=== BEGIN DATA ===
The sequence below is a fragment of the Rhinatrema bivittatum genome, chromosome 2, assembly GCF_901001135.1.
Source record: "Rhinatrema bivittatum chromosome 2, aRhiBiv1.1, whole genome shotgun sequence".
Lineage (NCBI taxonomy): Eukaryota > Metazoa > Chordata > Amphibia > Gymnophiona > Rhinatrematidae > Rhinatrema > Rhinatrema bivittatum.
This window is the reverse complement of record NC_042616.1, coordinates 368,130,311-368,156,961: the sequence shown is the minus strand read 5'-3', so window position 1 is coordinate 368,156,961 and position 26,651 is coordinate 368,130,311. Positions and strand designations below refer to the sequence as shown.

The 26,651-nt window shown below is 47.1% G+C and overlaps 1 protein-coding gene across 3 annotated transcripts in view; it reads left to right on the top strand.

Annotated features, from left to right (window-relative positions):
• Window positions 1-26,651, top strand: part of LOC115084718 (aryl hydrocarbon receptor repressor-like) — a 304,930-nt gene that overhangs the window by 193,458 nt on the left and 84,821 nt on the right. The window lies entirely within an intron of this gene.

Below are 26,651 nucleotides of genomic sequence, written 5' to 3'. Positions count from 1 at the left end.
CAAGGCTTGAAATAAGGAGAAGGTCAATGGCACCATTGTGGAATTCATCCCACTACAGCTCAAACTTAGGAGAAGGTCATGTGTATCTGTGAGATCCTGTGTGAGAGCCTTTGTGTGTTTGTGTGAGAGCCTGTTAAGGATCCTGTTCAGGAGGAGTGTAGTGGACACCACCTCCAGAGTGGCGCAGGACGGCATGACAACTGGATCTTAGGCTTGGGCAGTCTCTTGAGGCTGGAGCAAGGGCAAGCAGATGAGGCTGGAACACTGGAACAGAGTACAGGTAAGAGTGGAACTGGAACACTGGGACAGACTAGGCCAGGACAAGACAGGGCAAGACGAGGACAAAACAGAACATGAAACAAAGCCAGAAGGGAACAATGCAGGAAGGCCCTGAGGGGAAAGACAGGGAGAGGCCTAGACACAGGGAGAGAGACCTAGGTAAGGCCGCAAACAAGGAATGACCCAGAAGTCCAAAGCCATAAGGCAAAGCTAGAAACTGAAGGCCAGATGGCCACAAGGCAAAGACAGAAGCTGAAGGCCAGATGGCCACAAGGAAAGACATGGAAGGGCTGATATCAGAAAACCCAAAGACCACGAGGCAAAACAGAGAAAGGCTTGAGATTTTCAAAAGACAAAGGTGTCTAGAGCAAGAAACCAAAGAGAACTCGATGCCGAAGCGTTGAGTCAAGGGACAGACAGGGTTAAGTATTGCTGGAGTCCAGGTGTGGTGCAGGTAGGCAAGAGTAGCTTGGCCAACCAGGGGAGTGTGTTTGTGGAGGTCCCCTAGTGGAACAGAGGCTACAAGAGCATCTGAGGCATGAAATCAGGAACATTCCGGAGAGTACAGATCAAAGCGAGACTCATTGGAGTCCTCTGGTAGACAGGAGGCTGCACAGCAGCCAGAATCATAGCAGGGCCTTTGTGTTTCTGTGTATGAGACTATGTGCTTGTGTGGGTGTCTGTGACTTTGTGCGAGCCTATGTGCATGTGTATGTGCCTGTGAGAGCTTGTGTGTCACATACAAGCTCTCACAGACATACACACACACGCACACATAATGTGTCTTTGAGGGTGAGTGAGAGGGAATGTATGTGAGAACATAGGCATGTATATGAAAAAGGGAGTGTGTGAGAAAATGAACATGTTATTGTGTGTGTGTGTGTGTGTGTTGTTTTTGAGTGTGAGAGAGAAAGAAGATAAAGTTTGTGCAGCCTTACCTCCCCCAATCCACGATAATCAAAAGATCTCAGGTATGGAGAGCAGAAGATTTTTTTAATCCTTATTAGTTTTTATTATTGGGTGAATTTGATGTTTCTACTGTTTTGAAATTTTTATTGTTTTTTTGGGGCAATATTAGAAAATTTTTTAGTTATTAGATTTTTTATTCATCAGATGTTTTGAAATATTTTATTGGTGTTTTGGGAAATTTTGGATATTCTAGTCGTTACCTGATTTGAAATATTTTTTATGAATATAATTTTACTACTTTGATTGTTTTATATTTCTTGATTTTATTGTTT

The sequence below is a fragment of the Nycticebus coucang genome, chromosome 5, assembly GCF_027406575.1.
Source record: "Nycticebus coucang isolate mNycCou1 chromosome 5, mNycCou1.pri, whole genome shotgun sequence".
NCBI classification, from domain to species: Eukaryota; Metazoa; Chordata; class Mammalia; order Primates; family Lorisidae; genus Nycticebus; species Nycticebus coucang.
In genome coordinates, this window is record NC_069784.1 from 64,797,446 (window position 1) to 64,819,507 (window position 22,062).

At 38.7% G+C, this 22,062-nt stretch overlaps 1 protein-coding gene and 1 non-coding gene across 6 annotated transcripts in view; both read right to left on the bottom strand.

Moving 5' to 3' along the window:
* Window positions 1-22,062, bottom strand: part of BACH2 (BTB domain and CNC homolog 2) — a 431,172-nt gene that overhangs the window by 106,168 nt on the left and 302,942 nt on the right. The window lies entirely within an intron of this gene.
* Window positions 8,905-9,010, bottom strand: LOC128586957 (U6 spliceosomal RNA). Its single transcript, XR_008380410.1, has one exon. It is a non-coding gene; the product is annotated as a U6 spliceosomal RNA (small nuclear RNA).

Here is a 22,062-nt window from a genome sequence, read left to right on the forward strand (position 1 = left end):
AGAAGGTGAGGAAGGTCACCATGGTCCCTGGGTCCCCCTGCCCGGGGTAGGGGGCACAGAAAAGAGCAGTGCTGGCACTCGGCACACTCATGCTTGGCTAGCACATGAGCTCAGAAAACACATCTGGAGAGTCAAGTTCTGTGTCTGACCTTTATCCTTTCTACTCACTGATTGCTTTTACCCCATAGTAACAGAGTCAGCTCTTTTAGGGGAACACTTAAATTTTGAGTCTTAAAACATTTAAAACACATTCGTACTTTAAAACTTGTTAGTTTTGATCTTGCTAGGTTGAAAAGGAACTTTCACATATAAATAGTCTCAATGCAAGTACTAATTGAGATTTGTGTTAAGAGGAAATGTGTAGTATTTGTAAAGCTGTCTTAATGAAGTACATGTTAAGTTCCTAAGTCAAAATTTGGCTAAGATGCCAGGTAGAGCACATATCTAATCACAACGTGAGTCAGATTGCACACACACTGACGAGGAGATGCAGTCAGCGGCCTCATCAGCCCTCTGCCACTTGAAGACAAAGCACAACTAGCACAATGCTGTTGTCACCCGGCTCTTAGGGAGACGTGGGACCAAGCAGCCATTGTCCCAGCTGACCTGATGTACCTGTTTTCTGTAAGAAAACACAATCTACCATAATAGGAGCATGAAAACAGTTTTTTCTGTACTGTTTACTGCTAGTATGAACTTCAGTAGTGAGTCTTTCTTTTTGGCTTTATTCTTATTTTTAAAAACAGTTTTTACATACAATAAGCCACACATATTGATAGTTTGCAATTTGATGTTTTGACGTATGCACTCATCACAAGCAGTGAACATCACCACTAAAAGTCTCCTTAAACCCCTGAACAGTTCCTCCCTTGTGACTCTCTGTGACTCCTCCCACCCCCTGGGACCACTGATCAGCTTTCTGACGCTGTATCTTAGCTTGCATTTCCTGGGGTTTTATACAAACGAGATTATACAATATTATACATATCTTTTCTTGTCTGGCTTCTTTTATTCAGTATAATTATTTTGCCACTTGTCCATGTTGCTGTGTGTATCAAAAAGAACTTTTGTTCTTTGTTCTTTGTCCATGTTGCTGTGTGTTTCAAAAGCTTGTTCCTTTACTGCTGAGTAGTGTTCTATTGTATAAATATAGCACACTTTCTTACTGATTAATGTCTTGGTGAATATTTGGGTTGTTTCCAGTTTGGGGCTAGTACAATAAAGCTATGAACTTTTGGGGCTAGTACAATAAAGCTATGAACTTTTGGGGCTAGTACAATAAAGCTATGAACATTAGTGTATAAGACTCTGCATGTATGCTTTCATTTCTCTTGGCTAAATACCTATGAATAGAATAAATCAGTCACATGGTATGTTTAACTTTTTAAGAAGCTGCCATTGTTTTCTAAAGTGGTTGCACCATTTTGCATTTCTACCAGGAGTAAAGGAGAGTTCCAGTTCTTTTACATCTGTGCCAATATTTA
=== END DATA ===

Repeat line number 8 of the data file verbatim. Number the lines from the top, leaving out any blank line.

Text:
Below are 26,651 nucleotides of genomic sequence, written 5' to 3'. Positions count from 1 at the left end.